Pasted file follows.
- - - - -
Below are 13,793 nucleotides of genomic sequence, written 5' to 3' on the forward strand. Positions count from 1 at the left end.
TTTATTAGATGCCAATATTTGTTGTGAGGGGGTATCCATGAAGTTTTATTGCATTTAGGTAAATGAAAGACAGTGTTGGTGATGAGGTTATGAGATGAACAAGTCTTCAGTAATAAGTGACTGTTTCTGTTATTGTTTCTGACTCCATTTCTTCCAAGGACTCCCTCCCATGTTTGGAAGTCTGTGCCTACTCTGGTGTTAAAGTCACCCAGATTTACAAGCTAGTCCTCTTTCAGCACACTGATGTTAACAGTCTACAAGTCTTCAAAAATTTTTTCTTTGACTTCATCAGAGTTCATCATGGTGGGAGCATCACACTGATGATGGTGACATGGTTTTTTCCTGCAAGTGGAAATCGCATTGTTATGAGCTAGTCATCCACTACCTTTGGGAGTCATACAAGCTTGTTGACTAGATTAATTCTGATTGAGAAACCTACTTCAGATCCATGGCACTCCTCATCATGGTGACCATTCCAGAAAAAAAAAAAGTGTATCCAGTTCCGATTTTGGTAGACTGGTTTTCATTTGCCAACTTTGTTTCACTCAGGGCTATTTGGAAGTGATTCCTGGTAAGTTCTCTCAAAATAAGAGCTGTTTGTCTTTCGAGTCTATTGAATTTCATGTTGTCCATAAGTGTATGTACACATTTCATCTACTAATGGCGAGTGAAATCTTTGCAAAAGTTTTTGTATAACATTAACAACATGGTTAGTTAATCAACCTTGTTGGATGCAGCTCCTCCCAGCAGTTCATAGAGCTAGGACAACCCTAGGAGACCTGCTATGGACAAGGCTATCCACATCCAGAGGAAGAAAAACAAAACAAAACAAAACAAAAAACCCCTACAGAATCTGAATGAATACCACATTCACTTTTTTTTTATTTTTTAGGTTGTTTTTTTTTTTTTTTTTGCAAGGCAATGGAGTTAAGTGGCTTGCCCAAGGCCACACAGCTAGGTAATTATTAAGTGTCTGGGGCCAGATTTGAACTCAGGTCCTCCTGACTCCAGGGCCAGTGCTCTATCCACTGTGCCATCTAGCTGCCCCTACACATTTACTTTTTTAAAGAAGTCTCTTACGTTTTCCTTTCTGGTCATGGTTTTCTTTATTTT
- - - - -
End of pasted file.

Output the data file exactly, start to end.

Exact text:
Below are 13,793 nucleotides of genomic sequence, written 5' to 3' on the forward strand. Positions count from 1 at the left end.
TTTATTAGATGCCAATATTTGTTGTGAGGGGGTATCCATGAAGTTTTATTGCATTTAGGTAAATGAAAGACAGTGTTGGTGATGAGGTTATGAGATGAACAAGTCTTCAGTAATAAGTGACTGTTTCTGTTATTGTTTCTGACTCCATTTCTTCCAAGGACTCCCTCCCATGTTTGGAAGTCTGTGCCTACTCTGGTGTTAAAGTCACCCAGATTTACAAGCTAGTCCTCTTTCAGCACACTGATGTTAACAGTCTACAAGTCTTCAAAAATTTTTTCTTTGACTTCATCAGAGTTCATCATGGTGGGAGCATCACACTGATGATGGTGACATGGTTTTTTCCTGCAAGTGGAAATCGCATTGTTATGAGCTAGTCATCCACTACCTTTGGGAGTCATACAAGCTTGTTGACTAGATTAATTCTGATTGAGAAACCTACTTCAGATCCATGGCACTCCTCATCATGGTGACCATTCCAGAAAAAAAAAAAGTGTATCCAGTTCCGATTTTGGTAGACTGGTTTTCATTTGCCAACTTTGTTTCACTCAGGGCTATTTGGAAGTGATTCCTGGTAAGTTCTCTCAAAATAAGAGCTGTTTGTCTTTCGAGTCTATTGAATTTCATGTTGTCCATAAGTGTATGTACACATTTCATCTACTAATGGCGAGTGAAATCTTTGCAAAAGTTTTTGTATAACATTAACAACATGGTTAGTTAATCAACCTTGTTGGATGCAGCTCCTCCCAGCAGTTCATAGAGCTAGGACAACCCTAGGAGACCTGCTATGGACAAGGCTATCCACATCCAGAGGAAGAAAAACAAAACAAAACAAAACAAAAAACCCCTACAGAATCTGAATGAATACCACATTCACTTTTTTTTTATTTTTTAGGTTGTTTTTTTTTTTTTTTTTGCAAGGCAATGGAGTTAAGTGGCTTGCCCAAGGCCACACAGCTAGGTAATTATTAAGTGTCTGGGGCCAGATTTGAACTCAGGTCCTCCTGACTCCAGGGCCAGTGCTCTATCCACTGTGCCATCTAGCTGCCCCTACACATTTACTTTTTTAAAGAAGTCTCTTACGTTTTCCTTTCTGGTCATGGTTTTCTTTATTTT